Combat acid attack on teeth

combat acid attack on teeth

Our teeth work hard throughout life and don’t get much of a rest. They endure incredible forces as they chew and grind our food.

The hard-protective layer on the outer surface of the tooth is called enamel. Frequent or constant high levels of acid over the teeth can strip away the enamel to expose the softer structure beneath, called dentine. When dentine is exposed the tooth can become sensitive or painful.

Saliva plays a critical function in maintaining oral health, helping to dilute and neutralise acids in the mouth and releasing protective minerals such as calcium and phosphorus that help re-mineralise the enamel. Consuming high volumes of acidic foods or beverages can weaken or dissolve the enamel over time causing irreversible structural damage. We call this tooth erosion.

Signs of tooth erosion

  1. Tooth sensitivity: too hot, cold or sweet foods and drinks
  2. Changed shape of teeth or fillings or teeth look flattened
  3. Change in tooth colour
  4. Abscesses

Causes of tooth erosion

  1. Soft drinks: carbonated fizzy drinks (sugar free and regular), energy/sports drinks, fruit juices, lemon water, kombucha and tomato juice
  2. Fresh fruits: oranges, tangerines, plums, pineapples, grapefruits, tomatoes, limes and lemons
  3. Other foods: dried fruits, fruit jams, vinegar-based foods such as pickled vegetables and some salad dressings
  4. Alcohol
  5. Medications: anti-inflammatory drugs, aspirin, chewable vitamin C tablets and asthma medications
  6. Digestive problems: gastric reflux, chronic vomiting, morning sickness, bulimia, hiatus hernia or peptic ulcer
  7. Chlorine: highly chlorinated water in swimming pools

How to reduce your risk

  1. Reduce the amount or frequency of sports drinks, carbonated drinks, juices you consume. Drink through a straw to reduce acid contact to the teeth, placing the straw well behind the front teeth, mid tongue.
  2. Consume acidic drinks quickly to reduce the acid exposure time.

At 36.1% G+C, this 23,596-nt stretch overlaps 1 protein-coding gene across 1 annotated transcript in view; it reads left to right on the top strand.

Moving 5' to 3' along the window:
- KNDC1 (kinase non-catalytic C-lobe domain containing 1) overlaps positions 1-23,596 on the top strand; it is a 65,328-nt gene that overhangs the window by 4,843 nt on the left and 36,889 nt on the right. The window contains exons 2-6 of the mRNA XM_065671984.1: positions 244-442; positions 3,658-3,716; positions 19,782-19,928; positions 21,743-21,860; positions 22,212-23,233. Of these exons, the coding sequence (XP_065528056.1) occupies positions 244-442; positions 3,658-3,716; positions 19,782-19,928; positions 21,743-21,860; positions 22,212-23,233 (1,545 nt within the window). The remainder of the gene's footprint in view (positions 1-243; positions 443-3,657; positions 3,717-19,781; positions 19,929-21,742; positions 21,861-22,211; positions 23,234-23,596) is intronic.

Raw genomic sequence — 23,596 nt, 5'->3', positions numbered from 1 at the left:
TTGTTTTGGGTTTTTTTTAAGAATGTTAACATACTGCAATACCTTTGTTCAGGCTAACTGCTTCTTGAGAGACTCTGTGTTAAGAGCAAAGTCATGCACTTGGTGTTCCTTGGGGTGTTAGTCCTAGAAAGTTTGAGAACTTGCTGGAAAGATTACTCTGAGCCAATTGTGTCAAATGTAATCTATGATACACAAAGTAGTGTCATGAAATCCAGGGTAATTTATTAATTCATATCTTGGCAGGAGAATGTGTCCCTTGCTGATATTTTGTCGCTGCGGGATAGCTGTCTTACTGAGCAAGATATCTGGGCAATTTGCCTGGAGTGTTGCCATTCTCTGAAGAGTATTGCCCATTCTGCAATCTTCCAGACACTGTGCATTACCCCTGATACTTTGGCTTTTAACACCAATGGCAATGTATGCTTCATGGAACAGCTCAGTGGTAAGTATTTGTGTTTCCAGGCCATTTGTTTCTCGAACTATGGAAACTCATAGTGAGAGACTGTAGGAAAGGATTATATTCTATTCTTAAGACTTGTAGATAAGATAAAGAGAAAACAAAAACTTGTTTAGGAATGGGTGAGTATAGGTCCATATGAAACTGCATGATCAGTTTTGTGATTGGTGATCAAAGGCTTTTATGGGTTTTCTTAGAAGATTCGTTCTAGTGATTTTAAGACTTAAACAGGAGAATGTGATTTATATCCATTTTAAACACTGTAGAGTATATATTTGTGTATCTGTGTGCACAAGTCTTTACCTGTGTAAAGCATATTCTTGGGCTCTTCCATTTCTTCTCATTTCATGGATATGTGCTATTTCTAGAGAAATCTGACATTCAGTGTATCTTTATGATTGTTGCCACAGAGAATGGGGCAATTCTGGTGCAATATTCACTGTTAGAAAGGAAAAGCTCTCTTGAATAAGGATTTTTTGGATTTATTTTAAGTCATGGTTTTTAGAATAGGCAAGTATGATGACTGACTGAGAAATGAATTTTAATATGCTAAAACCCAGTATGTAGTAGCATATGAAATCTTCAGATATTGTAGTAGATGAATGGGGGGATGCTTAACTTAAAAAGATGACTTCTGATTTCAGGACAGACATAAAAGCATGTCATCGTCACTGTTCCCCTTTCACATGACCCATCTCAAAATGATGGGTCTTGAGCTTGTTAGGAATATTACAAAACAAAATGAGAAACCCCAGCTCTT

3. When drinking alcohol over a long period of time have a glass of water along-side your beverage to sip and dilute the acids from the alcohol.
  4. Immediately after consuming acidic food or drinks rinse your mouth with water or milk or eat a piece of cheese. Dairy and other calcium-rich foods can help neutralise acids.
  5. Wait 30 minutes before brushing your teeth after drinking or eating acidic foods. This gives your saliva a chance to neutralise acids and re-harden your enamel. Always use a soft bristle toothbrush.
  6. Eat acidic foods like tomatoes and fruits as part of a meal, not on their own.
  7. After reflux or vomiting or using an Asthma inhaler, rinse your mouth thoroughly with water.
  8. Use specialist dental products high in fluoride to help strengthen your teeth
  9. Popular effervescent vitamin C packets, gummies or chewable vitamins have high concentrations of ascorbic acid. Swallow them whole or heavily dilute them with water and sip through a straw.
  10. Enjoy sweets in moderation and chew them rather than sucking for long periods.

 Talk to your Dentist

It’s important to see your dentist once or twice a year as changes in the mouth can happen without you realising it. A chat with your dentist may include a discussion about your diet, lifestyle and sometimes even your work environment. This information can provide an insight to why the health of your mouth has changed and what impact it is having on your teeth.

Your dentist can provide:

  • Detailed advice to address early problems like damaged enamel
  • Specialised treatments and products to stop or slow down acid erosion
  • Advice on a home routine to help restore or strengthen your teeth.

As teeth age, they often need an extra helping hand to stay strong, functional and disease free. Making wise consumption choices can help keep them strong and structurally sound throughout your life. For a thorough examination, book an appointment with your Health Hub dentist today!

Contribution by:Vivienne Bidaud

Sources

www.sensodyne.com.au/about-sensitivity/causes/tooth-enamel-erosion

mouthhealthy.org/en/az-topics/e/dietary-acids-and-your-teeth